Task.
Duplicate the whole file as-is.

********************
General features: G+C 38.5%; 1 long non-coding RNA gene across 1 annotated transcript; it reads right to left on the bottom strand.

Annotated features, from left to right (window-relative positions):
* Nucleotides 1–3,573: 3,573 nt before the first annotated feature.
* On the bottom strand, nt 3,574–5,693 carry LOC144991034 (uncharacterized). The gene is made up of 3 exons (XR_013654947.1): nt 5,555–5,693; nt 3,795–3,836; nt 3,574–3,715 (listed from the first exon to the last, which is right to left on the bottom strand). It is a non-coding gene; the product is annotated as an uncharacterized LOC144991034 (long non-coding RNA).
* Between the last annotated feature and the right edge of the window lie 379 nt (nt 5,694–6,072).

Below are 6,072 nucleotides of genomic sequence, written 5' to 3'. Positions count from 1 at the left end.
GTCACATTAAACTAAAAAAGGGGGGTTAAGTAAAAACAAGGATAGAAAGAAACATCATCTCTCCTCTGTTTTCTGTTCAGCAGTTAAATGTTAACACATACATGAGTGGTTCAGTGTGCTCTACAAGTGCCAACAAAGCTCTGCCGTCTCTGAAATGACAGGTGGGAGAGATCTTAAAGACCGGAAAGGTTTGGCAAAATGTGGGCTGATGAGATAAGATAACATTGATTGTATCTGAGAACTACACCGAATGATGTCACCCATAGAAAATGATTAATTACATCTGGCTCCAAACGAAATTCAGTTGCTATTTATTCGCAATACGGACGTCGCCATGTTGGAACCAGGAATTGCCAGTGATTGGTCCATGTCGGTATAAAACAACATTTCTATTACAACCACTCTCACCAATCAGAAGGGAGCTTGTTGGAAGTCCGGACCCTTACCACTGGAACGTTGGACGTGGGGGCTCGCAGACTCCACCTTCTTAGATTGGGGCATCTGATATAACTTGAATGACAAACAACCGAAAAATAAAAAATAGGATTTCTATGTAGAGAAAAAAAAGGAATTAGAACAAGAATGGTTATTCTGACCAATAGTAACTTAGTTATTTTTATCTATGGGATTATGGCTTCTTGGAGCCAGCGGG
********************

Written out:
General features: G+C 38.5%; 1 long non-coding RNA gene across 1 annotated transcript; it reads right to left on the bottom strand.

Annotated features, from left to right (window-relative positions):
* Nucleotides 1–3,573: 3,573 nt before the first annotated feature.
* On the bottom strand, nt 3,574–5,693 carry LOC144991034 (uncharacterized). The gene is made up of 3 exons (XR_013654947.1): nt 5,555–5,693; nt 3,795–3,836; nt 3,574–3,715 (listed from the first exon to the last, which is right to left on the bottom strand). It is a non-coding gene; the product is annotated as an uncharacterized LOC144991034 (long non-coding RNA).
* Between the last annotated feature and the right edge of the window lie 379 nt (nt 5,694–6,072).

Below are 6,072 nucleotides of genomic sequence, written 5' to 3'. Positions count from 1 at the left end.
GTCACATTAAACTAAAAAAGGGGGGTTAAGTAAAAACAAGGATAGAAAGAAACATCATCTCTCCTCTGTTTTCTGTTCAGCAGTTAAATGTTAACACATACATGAGTGGTTCAGTGTGCTCTACAAGTGCCAACAAAGCTCTGCCGTCTCTGAAATGACAGGTGGGAGAGATCTTAAAGACCGGAAAGGTTTGGCAAAATGTGGGCTGATGAGATAAGATAACATTGATTGTATCTGAGAACTACACCGAATGATGTCACCCATAGAAAATGATTAATTACATCTGGCTCCAAACGAAATTCAGTTGCTATTTATTCGCAATACGGACGTCGCCATGTTGGAACCAGGAATTGCCAGTGATTGGTCCATGTCGGTATAAAACAACATTTCTATTACAACCACTCTCACCAATCAGAAGGGAGCTTGTTGGAAGTCCGGACCCTTACCACTGGAACGTTGGACGTGGGGGCTCGCAGACTCCACCTTCTTAGATTGGGGCATCTGATATAACTTGAATGACAAACAACCGAAAAATAAAAAATAGGATTTCTATGTAGAGAAAAAAAAGGAATTAGAACAAGAATGGTTATTCTGACCAATAGTAACTTAGTTATTTTTATCTATGGGATTATGGCTTCTTGGAGCCAGCGGG